Saturday, September 28, 2013

12 by George

That's Shearing you're hearing ... the quintet in Hollywood, 1952, around the time of the recordings below. From left, Al McKibbon, George, Denzil Best, Dick Garcia (a guess) and Joe Roland. Photo from

Call this a guilty-pleasure posting. I've always loved George Shearing's music, even though much of it is – in my unbiased opinion – pop schlock. His stuff on Capitol devolved into spurts of tidy piano interspersed between tedious string arrangements and woo-woo vocal choirs. I have about thirty of his recordings on that label and I never listen to those (how I got them is a long story). But I do listen to the sessions Shearing and the quintet did for MGM. They're something else altogether.

Shearing speaks at the dedication of a new 
wing at the Hadley School in 1968. He'd briefly
attended the institution a decade earlier. At
the time, I was living a 
few blocks away in the
village of Winnetka.
By the time George Shearing got to America from his native England in 1947, he was already considered an accomplished jazz pianist. He'd already recorded for Leonard Feather, and in 1949 his performance of "September in the Rain" on MGM sold nearly a million copies. Whether he got his "locked hands" style of soloing from Lionel Hampton's pianist, Milt Bucker, or whether he thought it up himself is beside the point. Shearing soon became associated with that distinctive sound, and his many, many records for MGM serve up numerous examples of it. They are formulaic, to be sure, with the melody invariably played in unison by piano, guitar and vibes, but the tight ensemble work, light touch and succinct virtuosity convey a kind of jazz urbanity that is unique in the music.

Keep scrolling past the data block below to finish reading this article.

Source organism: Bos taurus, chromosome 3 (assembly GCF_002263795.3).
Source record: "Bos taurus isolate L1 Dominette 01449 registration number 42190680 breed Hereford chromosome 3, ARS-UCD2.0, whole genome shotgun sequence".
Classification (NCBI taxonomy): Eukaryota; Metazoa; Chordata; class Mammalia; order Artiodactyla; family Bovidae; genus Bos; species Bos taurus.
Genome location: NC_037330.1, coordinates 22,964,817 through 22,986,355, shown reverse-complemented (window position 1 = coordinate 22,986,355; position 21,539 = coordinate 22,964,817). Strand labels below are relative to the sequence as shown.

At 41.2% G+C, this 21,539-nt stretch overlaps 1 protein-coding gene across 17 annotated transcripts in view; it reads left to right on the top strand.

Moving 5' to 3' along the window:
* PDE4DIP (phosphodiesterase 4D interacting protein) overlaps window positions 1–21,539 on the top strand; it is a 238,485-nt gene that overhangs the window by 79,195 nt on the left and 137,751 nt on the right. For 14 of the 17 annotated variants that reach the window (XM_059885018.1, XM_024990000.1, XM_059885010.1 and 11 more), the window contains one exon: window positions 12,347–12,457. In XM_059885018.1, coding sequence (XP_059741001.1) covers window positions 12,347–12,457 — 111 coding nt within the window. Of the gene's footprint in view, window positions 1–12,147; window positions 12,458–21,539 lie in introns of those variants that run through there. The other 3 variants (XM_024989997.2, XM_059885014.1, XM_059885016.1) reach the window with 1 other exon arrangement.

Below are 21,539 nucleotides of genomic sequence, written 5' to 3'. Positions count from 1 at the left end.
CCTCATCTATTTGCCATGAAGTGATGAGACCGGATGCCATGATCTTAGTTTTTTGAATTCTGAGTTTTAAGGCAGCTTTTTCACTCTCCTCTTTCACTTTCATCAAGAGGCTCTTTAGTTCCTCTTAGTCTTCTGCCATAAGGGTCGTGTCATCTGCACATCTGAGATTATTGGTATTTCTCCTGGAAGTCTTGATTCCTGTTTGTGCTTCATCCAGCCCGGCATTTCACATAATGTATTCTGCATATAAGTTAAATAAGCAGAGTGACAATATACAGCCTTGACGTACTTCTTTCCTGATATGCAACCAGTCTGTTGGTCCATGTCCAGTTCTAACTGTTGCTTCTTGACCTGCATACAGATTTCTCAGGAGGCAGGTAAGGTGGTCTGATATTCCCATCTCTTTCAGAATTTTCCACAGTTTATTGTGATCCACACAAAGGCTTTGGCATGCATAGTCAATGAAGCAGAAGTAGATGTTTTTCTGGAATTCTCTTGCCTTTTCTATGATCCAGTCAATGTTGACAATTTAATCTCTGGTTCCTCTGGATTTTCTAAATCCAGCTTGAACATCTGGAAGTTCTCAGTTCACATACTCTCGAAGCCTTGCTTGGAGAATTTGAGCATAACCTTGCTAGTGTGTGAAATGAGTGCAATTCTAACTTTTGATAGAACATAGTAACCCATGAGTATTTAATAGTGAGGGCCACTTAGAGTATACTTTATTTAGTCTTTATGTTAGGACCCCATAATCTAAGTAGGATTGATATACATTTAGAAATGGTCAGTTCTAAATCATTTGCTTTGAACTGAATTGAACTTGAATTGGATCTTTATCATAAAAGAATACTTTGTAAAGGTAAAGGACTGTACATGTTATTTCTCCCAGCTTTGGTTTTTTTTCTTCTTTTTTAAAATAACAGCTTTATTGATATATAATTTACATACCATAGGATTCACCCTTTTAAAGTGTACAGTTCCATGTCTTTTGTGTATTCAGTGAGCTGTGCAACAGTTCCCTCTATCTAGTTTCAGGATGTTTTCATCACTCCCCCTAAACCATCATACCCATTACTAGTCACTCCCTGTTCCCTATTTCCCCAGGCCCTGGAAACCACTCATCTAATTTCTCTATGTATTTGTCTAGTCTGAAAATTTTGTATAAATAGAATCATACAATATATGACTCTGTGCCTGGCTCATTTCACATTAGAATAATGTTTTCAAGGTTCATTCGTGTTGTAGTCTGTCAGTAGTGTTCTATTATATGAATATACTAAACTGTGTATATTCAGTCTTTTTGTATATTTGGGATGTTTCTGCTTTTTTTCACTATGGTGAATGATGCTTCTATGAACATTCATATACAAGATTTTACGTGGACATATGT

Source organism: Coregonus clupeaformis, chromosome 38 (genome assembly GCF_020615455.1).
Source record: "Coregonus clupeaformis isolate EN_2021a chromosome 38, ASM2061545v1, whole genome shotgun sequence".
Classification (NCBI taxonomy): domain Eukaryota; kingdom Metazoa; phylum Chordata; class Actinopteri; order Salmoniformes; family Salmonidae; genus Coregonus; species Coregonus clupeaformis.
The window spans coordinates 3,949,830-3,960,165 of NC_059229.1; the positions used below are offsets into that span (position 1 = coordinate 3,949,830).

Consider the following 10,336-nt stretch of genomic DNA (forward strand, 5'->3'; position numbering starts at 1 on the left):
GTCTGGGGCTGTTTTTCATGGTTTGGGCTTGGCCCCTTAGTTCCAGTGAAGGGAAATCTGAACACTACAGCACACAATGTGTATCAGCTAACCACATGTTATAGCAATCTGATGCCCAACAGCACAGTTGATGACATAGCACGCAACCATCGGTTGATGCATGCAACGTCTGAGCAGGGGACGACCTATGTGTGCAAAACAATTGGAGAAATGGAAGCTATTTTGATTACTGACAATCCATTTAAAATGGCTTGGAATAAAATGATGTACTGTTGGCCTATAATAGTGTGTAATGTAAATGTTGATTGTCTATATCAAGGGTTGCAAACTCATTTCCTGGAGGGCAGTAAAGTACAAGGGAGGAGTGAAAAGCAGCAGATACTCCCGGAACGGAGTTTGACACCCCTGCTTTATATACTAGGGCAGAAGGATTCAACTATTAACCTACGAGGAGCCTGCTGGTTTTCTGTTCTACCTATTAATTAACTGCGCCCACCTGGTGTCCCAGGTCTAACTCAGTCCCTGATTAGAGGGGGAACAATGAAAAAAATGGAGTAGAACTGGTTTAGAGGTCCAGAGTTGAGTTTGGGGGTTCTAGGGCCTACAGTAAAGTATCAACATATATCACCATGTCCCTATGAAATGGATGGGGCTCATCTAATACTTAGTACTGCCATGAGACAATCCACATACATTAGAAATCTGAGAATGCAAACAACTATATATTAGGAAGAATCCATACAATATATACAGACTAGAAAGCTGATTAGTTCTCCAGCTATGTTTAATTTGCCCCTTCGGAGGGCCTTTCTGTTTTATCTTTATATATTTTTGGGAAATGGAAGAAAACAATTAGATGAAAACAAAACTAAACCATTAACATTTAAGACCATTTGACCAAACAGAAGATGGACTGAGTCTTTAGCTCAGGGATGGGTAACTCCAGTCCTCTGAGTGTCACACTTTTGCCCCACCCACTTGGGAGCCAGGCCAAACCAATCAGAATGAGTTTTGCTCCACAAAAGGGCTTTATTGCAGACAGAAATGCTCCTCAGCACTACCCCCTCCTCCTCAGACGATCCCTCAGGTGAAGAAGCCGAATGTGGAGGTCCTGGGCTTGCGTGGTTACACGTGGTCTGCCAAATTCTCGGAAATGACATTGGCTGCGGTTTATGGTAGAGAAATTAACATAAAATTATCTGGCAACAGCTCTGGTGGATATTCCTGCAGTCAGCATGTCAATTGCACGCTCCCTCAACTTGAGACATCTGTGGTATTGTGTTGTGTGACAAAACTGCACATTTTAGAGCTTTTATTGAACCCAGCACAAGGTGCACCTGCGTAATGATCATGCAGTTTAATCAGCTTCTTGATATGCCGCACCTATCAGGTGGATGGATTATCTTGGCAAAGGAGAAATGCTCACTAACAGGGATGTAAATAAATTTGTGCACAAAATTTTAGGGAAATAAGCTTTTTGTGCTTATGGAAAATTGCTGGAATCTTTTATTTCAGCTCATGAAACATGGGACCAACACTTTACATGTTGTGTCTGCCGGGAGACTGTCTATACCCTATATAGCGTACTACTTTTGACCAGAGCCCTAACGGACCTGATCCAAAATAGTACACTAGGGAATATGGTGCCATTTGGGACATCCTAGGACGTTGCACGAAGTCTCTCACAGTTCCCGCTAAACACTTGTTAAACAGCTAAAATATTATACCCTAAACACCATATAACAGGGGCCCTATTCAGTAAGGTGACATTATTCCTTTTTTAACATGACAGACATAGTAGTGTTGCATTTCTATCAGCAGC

A George Shearing record and cocktails really do seem to go together.

So here's my favorite George Shearing album. It's one of five LPs he issued on MGM, culled mostly from his earlier 78 rpm releases. It's a comfortable mix of romantic pop ballads and bop-oriented originals. The personnel varies a bit, but it's mostly Don Elliott on vibes (also an accomplished mellophone and trumpet player) and Chuck Wayne on guitar. Give a listen, and I think you'll hear why King Pleasure immortalized Shearing in his lyrics to Lester Young's "Jumpin' with Symphony Sid."

As always, these files were dubbed directly from the vinyl with just a little cleaning of the sound. Sorry for the heavy ring wear on the cover, but I was too lazy to Photoshop it out. Note that the order of the tunes is incorrect on the cover but has been fixed below.

Touch of Genius
George Shearing Quintet
MGM E3265
George Shearing, p; Don Elliott, xyl, vbs; Chuck Wayne, g; John Levy, b; Denzil Best, d. New York, NY; February 5, 7, 1951

1. My Silent Love
2. Midnight Mood (Shearing)
3. If You Were the Only Girl in the World
4. Minoration (Johnny Pate)

Marjorie Hyams, vbs, replaces Elliott.
New York, NY; June 28, 1949

5. Nothing but D Best (Denzil Best)

Personnel as above.
New York, NY; July 5, 1950

6. Geneva's Move (Denzil Best)

Personnel, date as 1.

7. I'll Never Smile Again

Personnel as 1.
New York, NY; February 7, 1951

8. They All Laughed

Al McKibbon, b, replaces Levy.
New York, NY; May 16, 1951

9. We'll Be Together Again

Personnel as 1.
New York, NY; February 7, 1951

10. Loose Leaf

Personnel as 1, Marjorie Hyams, vbs, replaces Elliott.
New York, NY; December 12, 1949

11. Carnegie Horizons (Shearing)

Personnel as above.
New York, NY; July 27, 1949

12. Conception (Shearing)

Find it here:


  1. Thanks for this! As you say, it's formulaic, but that's because he did it a lot. Any one Shearing album is likely to be very good, and this has the advantage of an interesting lineup and sympathetic musicians.

  2. Thanks for this early I didn't have.